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The same as your gauges read, zero.

Depends on the size of the leak, but once you open the system (like disconnecting line sets), the liquid will boil off almost instantly.
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detail how to

The whole system must be flushed. This procedure can not be side-stepped. De-natured alcohol pushed through the lines under pressure will do the job. Compressors are not a piece you want to replace often. The orifice tube must be replaced and the accumulator should also be replaced. Follow the procedures for adding oil into the system. Check every connection for signs of leaking. While the system is 'down', I'd replace the O-rings at all connections. Doing the job right will be rewarded with a trouble-free AC system for years to come.
Dave S(Texas)
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BoBo wrote:

That is because compressor failure usually means you have a LOT more to do than just replace the compressor.
To start with you need to evacuate the system. Then pull the compressor and the lines to the condenser to see how much crud from the failed compressor made it into the condenser. Then you need to flush the condenser (IF it can be flushed,some cannot) Then you replace the accumulator/drier because of the crud from the compressor and the orifice tube is probably plugged as well. That gets you back around to the evaporator which will need to be flushed at least. Now that the system has been flushed and the plugged parts are replaced you can reassemble the system (add the proper amount of oil to the compressor & add an inline filter just in case you missed some crud) and vacuum it down and see if it holds. Then recharge the system.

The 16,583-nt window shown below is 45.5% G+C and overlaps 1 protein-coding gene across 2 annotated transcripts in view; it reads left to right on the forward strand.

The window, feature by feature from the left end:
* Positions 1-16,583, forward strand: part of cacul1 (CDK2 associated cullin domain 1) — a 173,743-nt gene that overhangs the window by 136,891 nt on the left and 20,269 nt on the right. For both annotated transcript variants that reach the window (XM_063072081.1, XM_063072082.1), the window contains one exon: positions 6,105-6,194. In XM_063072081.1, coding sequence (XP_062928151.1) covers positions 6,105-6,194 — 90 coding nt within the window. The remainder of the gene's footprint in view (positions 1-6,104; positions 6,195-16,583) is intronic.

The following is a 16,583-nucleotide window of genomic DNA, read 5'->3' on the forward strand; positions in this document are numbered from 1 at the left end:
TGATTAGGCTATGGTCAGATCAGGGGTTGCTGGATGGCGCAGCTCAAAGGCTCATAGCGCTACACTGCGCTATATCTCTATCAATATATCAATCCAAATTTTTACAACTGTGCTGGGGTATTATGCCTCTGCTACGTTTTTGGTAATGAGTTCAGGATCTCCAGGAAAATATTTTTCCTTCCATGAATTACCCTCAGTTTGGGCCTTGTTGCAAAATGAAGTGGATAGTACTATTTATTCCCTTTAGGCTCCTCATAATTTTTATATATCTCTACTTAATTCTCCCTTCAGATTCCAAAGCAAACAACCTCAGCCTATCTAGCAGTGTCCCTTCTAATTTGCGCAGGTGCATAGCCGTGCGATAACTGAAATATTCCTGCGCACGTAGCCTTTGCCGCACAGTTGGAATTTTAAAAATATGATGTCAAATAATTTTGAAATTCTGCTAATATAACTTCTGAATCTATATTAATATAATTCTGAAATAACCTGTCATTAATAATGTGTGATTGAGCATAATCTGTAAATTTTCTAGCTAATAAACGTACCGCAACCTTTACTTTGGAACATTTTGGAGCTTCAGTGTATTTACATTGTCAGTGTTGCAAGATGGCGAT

THAT is what the AC shops will do. If you JUST replace the compressor on a failed system you may as well take the money your spending on the parts and tool rental and burn it. Why? Very simply the new compressor WILL suck in debris from the failed unit which will destroy it in short order.
--
Steve W.
Near Cooperstown, New York
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wrote:

The compressor didn't have a massive failure. Only the seals are leaking. Nevertheless, I will blow out the system wth compressed air before recharging, replace the orafice tube and accumulator.
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As I suggested in my previous post, and in total agreement with Steve W., you may well need to flush the system even if you have not had a major failure.
I just did my Reatta and upgraded it to R134a. It did not have a major failure, just an R12 leak at the front seal. It was not even a big leak.
We did the job correctly. We replaced the compressor AFTER removing the expansion device and filter/drier and flushing. It was full of black corruption.
There is a right way and a wrong way. You may get away with doing a halfway job....for a while.
Even doing it the right way should not cost $1100.